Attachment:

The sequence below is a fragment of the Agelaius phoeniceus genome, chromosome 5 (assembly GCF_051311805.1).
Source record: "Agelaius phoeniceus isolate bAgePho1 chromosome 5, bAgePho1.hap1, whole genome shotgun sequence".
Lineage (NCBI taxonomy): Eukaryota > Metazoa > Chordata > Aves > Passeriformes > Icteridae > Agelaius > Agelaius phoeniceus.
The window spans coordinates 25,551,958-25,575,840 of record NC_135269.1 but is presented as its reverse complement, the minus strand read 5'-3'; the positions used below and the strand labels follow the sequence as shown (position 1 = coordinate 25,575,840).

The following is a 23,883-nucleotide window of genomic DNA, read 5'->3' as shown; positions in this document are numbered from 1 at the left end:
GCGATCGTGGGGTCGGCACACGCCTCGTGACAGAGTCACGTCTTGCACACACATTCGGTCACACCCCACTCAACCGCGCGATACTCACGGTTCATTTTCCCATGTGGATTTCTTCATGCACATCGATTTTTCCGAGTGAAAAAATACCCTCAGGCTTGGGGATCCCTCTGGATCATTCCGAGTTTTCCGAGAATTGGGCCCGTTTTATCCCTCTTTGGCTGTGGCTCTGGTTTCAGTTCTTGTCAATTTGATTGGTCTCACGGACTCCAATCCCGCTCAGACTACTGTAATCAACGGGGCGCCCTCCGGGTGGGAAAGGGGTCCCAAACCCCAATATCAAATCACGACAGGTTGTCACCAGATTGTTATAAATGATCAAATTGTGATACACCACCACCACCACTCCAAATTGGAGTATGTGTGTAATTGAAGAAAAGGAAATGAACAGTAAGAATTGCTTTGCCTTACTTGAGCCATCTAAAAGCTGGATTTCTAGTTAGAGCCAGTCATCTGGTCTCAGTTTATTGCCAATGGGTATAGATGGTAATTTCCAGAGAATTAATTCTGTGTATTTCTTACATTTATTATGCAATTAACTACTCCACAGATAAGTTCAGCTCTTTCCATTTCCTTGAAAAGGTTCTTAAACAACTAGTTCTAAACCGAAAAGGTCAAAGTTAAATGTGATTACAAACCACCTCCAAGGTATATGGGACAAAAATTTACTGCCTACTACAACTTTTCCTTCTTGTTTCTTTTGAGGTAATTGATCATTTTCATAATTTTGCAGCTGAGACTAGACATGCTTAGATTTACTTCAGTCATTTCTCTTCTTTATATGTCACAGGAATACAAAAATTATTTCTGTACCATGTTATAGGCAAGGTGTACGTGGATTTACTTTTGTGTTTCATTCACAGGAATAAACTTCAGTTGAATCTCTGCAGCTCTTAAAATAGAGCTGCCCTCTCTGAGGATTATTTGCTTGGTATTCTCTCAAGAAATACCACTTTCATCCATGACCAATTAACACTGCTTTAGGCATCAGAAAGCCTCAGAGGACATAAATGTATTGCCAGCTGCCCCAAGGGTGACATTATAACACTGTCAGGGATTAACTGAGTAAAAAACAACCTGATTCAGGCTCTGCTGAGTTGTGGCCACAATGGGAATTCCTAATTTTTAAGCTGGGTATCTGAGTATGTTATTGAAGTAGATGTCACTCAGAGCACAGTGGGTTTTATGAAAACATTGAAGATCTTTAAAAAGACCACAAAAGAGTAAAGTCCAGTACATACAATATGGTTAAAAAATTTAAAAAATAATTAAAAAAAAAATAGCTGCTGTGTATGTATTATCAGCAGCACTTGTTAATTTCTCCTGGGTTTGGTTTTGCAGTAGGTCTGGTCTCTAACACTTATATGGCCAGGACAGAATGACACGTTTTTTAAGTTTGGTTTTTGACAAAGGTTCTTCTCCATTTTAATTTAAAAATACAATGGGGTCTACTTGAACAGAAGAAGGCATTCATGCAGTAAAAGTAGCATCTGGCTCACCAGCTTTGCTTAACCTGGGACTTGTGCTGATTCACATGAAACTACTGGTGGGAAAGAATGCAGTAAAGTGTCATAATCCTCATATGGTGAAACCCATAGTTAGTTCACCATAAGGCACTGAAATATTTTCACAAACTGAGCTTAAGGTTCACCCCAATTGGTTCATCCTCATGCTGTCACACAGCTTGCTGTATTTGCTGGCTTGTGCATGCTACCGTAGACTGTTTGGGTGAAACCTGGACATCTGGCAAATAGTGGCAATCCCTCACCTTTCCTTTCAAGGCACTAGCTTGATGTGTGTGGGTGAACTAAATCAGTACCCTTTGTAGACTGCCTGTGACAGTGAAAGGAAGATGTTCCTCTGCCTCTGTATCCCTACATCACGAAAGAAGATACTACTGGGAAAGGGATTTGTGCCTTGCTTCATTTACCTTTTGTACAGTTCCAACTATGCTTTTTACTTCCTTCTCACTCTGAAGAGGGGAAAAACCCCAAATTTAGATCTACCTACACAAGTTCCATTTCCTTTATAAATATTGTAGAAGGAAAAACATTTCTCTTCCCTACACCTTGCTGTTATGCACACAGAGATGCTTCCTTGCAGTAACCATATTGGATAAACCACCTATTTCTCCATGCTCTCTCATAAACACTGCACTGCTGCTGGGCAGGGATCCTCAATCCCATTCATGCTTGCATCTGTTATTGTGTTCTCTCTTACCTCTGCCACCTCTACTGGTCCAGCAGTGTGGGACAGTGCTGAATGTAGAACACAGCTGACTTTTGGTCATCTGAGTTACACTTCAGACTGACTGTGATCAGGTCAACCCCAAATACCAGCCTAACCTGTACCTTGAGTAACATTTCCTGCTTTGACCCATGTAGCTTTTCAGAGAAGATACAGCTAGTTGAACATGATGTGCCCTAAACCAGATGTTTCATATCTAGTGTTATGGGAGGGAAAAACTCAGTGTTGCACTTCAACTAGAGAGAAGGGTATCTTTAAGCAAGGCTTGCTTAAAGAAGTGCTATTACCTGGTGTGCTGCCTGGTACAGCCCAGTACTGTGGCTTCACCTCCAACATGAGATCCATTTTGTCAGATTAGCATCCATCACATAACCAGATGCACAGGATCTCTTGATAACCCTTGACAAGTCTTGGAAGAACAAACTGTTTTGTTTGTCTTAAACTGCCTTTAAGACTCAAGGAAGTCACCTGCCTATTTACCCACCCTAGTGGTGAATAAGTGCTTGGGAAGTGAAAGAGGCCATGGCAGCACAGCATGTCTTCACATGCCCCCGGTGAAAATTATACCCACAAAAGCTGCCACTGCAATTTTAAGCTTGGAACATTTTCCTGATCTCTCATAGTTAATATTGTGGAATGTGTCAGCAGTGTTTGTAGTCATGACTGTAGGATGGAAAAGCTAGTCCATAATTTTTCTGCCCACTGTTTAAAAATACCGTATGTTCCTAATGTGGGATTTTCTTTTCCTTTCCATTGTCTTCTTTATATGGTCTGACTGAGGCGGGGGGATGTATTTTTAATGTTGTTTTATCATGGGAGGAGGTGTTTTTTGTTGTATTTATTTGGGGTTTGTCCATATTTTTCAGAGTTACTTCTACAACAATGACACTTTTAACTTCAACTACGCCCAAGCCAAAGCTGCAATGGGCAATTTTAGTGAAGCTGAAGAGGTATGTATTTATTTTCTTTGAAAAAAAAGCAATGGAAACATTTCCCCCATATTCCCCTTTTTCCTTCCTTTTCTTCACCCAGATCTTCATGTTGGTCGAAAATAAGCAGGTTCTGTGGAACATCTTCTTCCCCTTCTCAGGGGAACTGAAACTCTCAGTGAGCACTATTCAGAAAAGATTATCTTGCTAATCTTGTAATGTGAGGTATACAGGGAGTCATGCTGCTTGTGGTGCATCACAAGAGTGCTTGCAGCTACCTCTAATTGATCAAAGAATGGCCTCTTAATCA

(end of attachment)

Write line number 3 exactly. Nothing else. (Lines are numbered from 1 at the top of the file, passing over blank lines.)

Lineage (NCBI taxonomy): Eukaryota > Metazoa > Chordata > Aves > Passeriformes > Icteridae > Agelaius > Agelaius phoeniceus.